Heading Off a Headache

Health, Home & Family
on October 1, 2006

Judy Brown started having headaches as a teenager, and her throbbing migraines worsened under the pressures of college and, later, a demanding sales training job that required frequent travel.

“Whenever a headache hit—and they did frequently—I was wrecked,” says Brown, now 47, of Nashua, N.H. “I’d be popping pills and holding cold packs to my temples.” Often, the relentless pain forced her to bed.

Finally, in 1986, Brown found relief through a headache clinic, where her doctor weaned her from most medications and suggested she reduce her caffeine intake to one cup of coffee a day. Brown also began to identify her headache “triggers” and learned that the best way to live headache-free is to avoid what causes them in the first place.

All headaches are not alike, but many can be derailed by following simple steps such as:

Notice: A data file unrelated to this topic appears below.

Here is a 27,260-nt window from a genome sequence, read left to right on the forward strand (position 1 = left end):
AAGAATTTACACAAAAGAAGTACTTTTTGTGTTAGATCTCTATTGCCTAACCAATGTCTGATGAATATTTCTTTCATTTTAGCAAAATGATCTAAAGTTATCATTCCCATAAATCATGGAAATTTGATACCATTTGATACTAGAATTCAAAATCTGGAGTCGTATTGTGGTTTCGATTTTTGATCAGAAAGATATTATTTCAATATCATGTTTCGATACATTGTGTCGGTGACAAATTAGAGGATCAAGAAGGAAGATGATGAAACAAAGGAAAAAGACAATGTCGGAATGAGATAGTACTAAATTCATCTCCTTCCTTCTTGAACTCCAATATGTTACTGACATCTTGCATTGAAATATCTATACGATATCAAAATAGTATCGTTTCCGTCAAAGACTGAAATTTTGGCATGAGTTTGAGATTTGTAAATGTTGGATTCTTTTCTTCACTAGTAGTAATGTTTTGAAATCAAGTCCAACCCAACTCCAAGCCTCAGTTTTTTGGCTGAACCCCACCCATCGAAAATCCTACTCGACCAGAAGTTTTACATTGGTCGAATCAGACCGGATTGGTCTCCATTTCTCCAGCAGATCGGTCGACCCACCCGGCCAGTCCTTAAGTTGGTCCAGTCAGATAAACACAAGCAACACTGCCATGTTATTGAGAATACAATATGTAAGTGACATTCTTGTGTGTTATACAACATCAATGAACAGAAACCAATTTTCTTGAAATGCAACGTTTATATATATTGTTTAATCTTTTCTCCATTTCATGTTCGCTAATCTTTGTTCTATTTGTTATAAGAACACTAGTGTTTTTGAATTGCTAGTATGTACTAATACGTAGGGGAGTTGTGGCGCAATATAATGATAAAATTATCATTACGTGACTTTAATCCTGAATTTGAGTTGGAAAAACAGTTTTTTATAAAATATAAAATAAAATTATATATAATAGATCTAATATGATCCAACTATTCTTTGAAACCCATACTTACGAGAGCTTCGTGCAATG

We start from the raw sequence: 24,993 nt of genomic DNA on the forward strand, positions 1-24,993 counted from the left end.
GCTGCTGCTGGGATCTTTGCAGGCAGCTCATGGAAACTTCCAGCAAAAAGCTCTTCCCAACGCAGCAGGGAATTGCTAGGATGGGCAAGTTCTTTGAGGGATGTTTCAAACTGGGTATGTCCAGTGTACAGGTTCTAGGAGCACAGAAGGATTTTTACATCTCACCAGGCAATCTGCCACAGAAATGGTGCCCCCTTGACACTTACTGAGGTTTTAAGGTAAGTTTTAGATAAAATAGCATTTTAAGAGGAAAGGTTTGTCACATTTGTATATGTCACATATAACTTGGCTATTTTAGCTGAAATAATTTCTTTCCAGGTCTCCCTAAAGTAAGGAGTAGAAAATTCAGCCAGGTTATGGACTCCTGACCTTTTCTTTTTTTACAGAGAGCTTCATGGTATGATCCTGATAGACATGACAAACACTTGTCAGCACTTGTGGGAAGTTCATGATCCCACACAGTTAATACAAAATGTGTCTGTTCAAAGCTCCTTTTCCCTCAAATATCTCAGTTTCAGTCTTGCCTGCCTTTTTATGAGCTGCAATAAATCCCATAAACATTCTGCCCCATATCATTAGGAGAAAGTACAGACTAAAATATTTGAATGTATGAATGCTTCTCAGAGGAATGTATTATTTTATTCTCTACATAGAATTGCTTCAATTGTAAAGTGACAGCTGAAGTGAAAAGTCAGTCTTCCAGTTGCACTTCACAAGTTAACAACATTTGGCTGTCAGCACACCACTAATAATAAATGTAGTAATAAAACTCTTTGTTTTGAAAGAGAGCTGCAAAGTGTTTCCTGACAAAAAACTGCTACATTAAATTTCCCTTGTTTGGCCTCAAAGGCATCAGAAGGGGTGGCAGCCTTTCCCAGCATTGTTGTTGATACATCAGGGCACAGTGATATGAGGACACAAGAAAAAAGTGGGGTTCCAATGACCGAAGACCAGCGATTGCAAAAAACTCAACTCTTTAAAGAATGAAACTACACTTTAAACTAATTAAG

• Maintaining a regular sleep pattern by going to sleep and getting up at the same time each day.
  • Exercising, including aerobic exercise three times a week.
  • Not skipping meals, especially breakfast.
  • Drinking plenty of water.
  • Taking short breaks during work.

It’s important for chronic headache sufferers to identify what causes their pain. Brown’s headache triggers include strong aromas such as perfumes and certain foods, including aged cheese, chocolate and processed meats that contain sodium nitrates, so she avoids them.

Other headache triggers can include stress, weather, hormonal changes, glaring light, eyestrain or motion. To help you identify what factors are contributing to your pain, the National Headache Foundation suggests keeping a headache diary or journal. This lets you document personal and family headache history and track patterns of eating, alcohol intake and activities that generally precede a headache. Such records can help you or your doctor isolate the problem.

For Brown, the self-examination and subsequent changes in her lifestyle have paid off. “Compared to when I had incapacitating headaches almost daily, now I’m pain free 95 percent of the time,” she says.

Visit www.headaches.org for more information.